4. 4. System Requirements Software Requirements Analysis Design Coding Testing Operations
  5. 5. projects successful only 35% of The Standish Group, 2006 Chaos Report
  6. 6. projects cancelled 31% of The Standish Group, 2006 Chaos Report
  7. 7. rarely or ever used 64% of features The Standish Group, 2006 Chaos Report
  8. 8. on the dollar software value 59 ¢ The Standish Group, 2006 Chaos Report
  9. 9. Lean Software Development: From Concept to Cash. Mary and Tom Poppendieck. Addison-Wesley, 2006. are value added 6% of work tasks
  10. 11. triangle the old iron schedule scope budget
  11. 12. software/idea consulting government/ highly regulated commercial for internal use maintenance/ support commercial for shrink wrap
  12. 13. agile manifesto the
  13. 15. {agile contracting challenges }
  14. 16. general observations
  15. 17. General Observations Clients not agile Don’t understand Suspicious/concerned agile clients not
  16. 19. suspicious concerned
  17. 20. {proposals and marketing }
  18. 21. competition the non-agile
  19. 23. visibility
  20. 24. projects successful only 35% of The Standish Group, 2006 Chaos Report
  21. 25. projects cancelled 31% of The Standish Group, 2006 Chaos Report
  22. 26. rarely or ever used 64% of features The Standish Group, 2006 Chaos Report
  23. 27. on the dollar software value 59 ¢ The Standish Group, 2006 Chaos Report
  24. 28. Lean Software Development: From Concept to Cash. Mary and Tom Poppendieck. Addison-Wesley, 2006. are value added 6% of work tasks
  25. 29. marketing sales and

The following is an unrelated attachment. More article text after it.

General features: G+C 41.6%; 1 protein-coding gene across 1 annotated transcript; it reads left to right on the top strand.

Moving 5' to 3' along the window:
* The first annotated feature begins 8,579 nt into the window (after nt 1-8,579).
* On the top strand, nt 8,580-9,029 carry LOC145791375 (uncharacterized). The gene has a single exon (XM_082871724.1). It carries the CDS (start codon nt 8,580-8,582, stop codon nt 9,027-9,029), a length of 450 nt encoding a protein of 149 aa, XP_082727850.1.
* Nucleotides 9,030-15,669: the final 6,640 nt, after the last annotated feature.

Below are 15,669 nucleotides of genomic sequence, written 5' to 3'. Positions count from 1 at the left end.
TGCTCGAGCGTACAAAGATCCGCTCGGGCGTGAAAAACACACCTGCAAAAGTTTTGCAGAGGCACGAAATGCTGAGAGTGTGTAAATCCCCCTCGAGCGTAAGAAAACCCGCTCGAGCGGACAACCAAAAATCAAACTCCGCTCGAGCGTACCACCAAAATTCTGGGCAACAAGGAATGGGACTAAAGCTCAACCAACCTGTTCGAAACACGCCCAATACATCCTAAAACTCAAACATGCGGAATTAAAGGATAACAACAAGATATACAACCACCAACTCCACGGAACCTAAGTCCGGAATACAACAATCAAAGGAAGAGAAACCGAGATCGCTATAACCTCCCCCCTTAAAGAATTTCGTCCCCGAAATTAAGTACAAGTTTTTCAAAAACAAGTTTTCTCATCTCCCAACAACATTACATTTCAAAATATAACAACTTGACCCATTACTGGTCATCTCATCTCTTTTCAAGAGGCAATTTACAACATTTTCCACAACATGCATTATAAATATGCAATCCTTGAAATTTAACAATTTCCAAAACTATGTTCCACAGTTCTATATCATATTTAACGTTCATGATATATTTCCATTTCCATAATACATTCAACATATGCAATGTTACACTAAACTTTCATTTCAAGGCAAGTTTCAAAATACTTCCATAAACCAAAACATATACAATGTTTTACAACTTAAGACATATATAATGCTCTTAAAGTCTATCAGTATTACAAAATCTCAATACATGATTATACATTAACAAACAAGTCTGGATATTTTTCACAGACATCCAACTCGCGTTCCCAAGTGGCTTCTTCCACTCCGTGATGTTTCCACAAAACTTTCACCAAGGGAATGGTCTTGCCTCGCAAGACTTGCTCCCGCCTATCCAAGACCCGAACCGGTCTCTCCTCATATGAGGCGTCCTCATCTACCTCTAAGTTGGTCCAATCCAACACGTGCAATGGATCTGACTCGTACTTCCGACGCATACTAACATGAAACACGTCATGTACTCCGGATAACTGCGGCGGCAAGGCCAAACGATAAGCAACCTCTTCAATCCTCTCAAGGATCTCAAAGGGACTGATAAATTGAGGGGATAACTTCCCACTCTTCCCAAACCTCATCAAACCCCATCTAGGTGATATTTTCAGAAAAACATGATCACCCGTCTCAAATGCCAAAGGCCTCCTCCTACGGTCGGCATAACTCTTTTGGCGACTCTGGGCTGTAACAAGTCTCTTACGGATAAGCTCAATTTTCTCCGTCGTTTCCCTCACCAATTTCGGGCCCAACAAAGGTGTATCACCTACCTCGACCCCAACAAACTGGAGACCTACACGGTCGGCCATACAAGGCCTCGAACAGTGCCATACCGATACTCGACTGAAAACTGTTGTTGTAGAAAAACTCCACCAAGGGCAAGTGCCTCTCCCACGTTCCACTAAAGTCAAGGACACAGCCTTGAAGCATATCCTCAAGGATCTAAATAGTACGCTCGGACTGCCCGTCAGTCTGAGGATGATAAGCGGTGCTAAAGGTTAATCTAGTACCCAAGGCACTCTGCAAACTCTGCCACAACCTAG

26. 32. { risk }
  27. 35. {change management }
  28. 36. change scope
  29. 40. {conflicting client practices }
  30. 41. Project Status Chart
  31. 42. dev teams joint
  32. 43. invoicing
  33. 44. {client involvement }
  34. 45. handle responsibility too much to
  35. 46. the pace client organization can’t handle
  36. 47. delayed acceptance feedback loops
  37. 49. testing user low
  38. 50. client without stand-ups
  39. 51. involvement product owner
  40. 52. client losing
  41. 54. {contractor responsibility }
  42. 55. teams distributed
  43. 56. iterations inconsistent
  44. 57. agile faking
  45. 58. client involve
  46. 59. {project closeout }
  47. 60. budget out of
  48. 61. done. done…
  49. 62. planning transition
  50. 63. {contracting strategies }
  51. 64. simplicity contract
  52. 65. {proposals and marketing }
  53. 66. sales force train your
  54. 67. project pilot
  55. 68. address waterfall upfront
  56. 69. projects successful only 35% of The Standish Group, 2006 Chaos Report
  57. 70. projects cancelled 31% of The Standish Group, 2006 Chaos Report
  58. 71. rarely or ever used 64% of features The Standish Group, 2006 Chaos Report
  59. 72. on the dollar software value 59 ¢ The Standish Group, 2006 Chaos Report
  60. 73. Lean Software Development: From Concept to Cash. Mary and Tom Poppendieck. Addison-Wesley, 2006. are value added 6% of work tasks